Analysing a person's painting strokes may help detect Alzheimer's risk: study

29 December 2016, 02:05 PM
Analysing a person's painting strokes may help detect Alzheimer's risk: study
Analysing a person's painting strokes may help detect Alzheimer's risk: study

The study showed clear patterns of change in the fractal dimension of the paintings differentiated artists who suffered neurological deterioration from those ageing normally.

Analysing a person's painting strokes may help detect the risk of neuro degenerative disorders such as Alzheimer's and Parkinson's disease, a new study suggests.

Researchers from University of Liverpool in the UK examined 2,092 paintings from the careers of seven famous artists who experienced both normal ageing and neuro degenerative disorders.

Of the seven, two had suffered from Parkinson's disease(Salvador Dali and Norval Morrisseau), two had suffered from Alzheimer's disease (James Brooks and Willem De Kooning) and three had no recorded neuro degenerative disorders (MarcChagall, Pablo Picasso and Claude Monet).

The brush strokes of each of the paintings were analysed using a method of applying non-traditional mathematics to patterns known as 'Fractal' analyses to identify complex geometric patterns.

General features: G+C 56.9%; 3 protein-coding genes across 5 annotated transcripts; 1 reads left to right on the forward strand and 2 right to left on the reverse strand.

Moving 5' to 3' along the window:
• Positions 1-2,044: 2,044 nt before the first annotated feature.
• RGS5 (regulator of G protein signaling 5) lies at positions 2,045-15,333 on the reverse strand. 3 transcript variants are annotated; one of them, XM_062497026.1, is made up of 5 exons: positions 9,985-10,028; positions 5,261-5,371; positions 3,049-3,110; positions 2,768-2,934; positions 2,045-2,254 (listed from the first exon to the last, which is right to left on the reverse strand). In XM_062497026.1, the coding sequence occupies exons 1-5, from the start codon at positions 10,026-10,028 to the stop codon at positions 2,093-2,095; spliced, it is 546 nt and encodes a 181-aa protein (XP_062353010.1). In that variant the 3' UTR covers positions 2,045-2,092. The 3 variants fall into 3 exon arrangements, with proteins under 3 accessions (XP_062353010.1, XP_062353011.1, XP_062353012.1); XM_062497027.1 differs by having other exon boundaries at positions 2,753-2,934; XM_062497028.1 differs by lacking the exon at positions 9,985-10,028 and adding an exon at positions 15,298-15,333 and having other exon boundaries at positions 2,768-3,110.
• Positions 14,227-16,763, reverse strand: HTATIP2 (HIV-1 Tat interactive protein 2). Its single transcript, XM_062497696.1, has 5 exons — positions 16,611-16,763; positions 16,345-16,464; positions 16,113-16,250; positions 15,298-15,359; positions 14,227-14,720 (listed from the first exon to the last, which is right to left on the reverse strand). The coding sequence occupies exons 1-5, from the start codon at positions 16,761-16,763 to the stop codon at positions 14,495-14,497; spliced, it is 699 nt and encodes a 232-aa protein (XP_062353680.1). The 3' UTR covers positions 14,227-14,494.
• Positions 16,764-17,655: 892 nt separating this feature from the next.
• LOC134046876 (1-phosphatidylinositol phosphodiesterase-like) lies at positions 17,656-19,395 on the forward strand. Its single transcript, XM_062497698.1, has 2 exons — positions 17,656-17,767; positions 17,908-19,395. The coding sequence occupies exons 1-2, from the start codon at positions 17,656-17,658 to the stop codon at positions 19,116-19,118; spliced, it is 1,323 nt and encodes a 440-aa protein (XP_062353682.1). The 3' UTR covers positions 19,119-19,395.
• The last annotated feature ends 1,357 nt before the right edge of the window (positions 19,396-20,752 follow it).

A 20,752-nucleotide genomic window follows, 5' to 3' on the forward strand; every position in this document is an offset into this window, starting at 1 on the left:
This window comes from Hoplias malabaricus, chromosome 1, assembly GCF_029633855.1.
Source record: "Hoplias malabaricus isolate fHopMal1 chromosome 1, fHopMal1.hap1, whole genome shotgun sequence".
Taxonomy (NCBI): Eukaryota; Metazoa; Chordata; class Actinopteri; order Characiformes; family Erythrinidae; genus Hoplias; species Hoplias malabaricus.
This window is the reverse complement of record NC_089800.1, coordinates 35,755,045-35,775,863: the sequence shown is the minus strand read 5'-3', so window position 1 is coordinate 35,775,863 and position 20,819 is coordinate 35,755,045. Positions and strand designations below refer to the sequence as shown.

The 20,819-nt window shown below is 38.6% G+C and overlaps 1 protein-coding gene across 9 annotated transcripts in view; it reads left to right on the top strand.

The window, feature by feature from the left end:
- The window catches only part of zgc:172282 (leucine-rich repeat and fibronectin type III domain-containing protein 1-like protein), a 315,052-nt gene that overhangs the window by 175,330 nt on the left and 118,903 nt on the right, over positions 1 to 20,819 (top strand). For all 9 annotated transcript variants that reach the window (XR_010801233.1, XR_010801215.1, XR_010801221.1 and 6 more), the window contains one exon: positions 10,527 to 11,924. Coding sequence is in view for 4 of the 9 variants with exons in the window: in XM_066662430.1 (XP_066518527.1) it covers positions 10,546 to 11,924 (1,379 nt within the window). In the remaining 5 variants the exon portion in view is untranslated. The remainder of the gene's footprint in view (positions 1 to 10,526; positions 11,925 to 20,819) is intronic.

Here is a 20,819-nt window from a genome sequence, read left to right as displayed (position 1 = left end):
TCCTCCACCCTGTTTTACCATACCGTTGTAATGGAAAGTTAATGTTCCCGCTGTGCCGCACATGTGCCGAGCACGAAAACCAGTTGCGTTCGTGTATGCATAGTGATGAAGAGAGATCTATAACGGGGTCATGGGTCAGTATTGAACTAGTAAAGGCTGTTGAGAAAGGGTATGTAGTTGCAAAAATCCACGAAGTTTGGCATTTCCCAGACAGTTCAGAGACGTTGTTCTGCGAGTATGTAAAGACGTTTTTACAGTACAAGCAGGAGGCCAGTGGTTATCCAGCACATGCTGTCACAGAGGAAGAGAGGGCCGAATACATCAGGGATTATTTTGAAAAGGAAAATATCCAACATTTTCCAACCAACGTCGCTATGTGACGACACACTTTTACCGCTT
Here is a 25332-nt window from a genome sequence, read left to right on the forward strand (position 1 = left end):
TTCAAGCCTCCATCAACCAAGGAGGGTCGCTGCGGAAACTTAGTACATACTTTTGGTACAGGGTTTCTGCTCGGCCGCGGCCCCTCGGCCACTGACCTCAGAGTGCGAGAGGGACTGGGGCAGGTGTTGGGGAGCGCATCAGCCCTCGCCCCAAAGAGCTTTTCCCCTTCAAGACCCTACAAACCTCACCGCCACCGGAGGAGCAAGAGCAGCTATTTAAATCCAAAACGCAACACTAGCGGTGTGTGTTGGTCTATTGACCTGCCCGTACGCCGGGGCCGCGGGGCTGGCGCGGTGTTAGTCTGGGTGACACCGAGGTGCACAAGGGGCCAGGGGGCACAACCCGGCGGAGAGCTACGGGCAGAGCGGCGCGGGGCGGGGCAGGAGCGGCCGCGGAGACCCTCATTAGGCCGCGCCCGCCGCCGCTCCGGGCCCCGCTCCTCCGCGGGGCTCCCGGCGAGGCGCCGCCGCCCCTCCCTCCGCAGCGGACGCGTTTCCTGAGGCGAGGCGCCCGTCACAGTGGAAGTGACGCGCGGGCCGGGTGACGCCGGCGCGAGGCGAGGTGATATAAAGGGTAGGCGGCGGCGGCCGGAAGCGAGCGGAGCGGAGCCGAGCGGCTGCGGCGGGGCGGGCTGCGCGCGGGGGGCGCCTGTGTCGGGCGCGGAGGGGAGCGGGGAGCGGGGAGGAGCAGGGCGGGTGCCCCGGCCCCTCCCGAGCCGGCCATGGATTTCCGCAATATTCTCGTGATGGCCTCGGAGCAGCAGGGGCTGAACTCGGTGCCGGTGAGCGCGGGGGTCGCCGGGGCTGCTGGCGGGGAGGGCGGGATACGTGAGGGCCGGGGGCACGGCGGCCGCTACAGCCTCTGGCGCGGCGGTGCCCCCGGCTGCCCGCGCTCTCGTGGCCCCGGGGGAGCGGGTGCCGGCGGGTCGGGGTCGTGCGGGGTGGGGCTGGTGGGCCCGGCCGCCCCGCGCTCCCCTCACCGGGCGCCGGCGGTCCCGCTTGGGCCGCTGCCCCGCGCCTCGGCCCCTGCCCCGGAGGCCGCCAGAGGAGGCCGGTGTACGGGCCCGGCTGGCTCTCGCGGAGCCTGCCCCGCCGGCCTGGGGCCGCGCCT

Fractals are mathematical characterisations of self-repeating patterns often described as the 'fingerprintsof nature'. They can be found in natural phenomena such as clouds, snowflakes, trees, rivers and mountains.

This method has alsobeen used to determine the authenticity of major works of art. Although painters work within a different style or genre, the fractal dimension in which they operate should remaincomparable. The results were examined to see if the variations in anartist's unique 'fractals' in their work over their careerwere due to them just increasing in age or because of ongoing cognitive deterioration.

"Art has long been embraced by psychologists an effectivemethod of improving the quality of life for those personsliving with cognitive disorders," said Dr Alex Forsythe fromthe university's School of Psychology.

"We have built on this tradition by unpicking artists 'handwriting' through the analysis of their individualconnection with the brush and paint. This process offers thepotential for the detection of emerging neurologicalproblems," said Forsythe.

"We hope that our innovation may open up new researchdirections that will help to diagnose neurological disease inthe early stages," Forsythe added. The study was published in the journal Neuropsychology.